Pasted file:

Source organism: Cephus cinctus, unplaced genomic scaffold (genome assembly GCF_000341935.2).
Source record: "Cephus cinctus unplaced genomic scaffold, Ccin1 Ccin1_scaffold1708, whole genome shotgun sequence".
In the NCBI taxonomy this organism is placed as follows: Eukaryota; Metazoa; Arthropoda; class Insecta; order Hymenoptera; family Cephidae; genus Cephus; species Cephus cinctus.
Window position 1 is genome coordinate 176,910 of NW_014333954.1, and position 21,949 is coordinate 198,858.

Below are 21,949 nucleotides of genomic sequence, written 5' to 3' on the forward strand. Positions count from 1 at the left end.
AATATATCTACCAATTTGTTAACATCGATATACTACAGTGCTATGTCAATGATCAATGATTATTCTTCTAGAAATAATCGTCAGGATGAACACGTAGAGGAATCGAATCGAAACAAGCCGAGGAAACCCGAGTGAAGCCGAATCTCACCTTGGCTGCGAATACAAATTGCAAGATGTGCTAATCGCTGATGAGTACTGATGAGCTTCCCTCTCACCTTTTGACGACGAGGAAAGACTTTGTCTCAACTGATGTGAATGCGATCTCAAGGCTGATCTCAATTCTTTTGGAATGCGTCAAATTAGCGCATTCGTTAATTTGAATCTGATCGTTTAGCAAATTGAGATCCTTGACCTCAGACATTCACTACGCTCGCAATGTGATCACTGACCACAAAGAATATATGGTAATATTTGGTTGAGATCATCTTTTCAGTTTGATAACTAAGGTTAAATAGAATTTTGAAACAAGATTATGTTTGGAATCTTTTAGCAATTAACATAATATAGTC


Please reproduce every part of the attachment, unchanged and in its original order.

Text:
Source organism: Cephus cinctus, unplaced genomic scaffold (genome assembly GCF_000341935.2).
Source record: "Cephus cinctus unplaced genomic scaffold, Ccin1 Ccin1_scaffold1708, whole genome shotgun sequence".
In the NCBI taxonomy this organism is placed as follows: Eukaryota; Metazoa; Arthropoda; class Insecta; order Hymenoptera; family Cephidae; genus Cephus; species Cephus cinctus.
Window position 1 is genome coordinate 176,910 of NW_014333954.1, and position 21,949 is coordinate 198,858.

Below are 21,949 nucleotides of genomic sequence, written 5' to 3' on the forward strand. Positions count from 1 at the left end.
AATATATCTACCAATTTGTTAACATCGATATACTACAGTGCTATGTCAATGATCAATGATTATTCTTCTAGAAATAATCGTCAGGATGAACACGTAGAGGAATCGAATCGAAACAAGCCGAGGAAACCCGAGTGAAGCCGAATCTCACCTTGGCTGCGAATACAAATTGCAAGATGTGCTAATCGCTGATGAGTACTGATGAGCTTCCCTCTCACCTTTTGACGACGAGGAAAGACTTTGTCTCAACTGATGTGAATGCGATCTCAAGGCTGATCTCAATTCTTTTGGAATGCGTCAAATTAGCGCATTCGTTAATTTGAATCTGATCGTTTAGCAAATTGAGATCCTTGACCTCAGACATTCACTACGCTCGCAATGTGATCACTGACCACAAAGAATATATGGTAATATTTGGTTGAGATCATCTTTTCAGTTTGATAACTAAGGTTAAATAGAATTTTGAAACAAGATTATGTTTGGAATCTTTTAGCAATTAACATAATATAGTC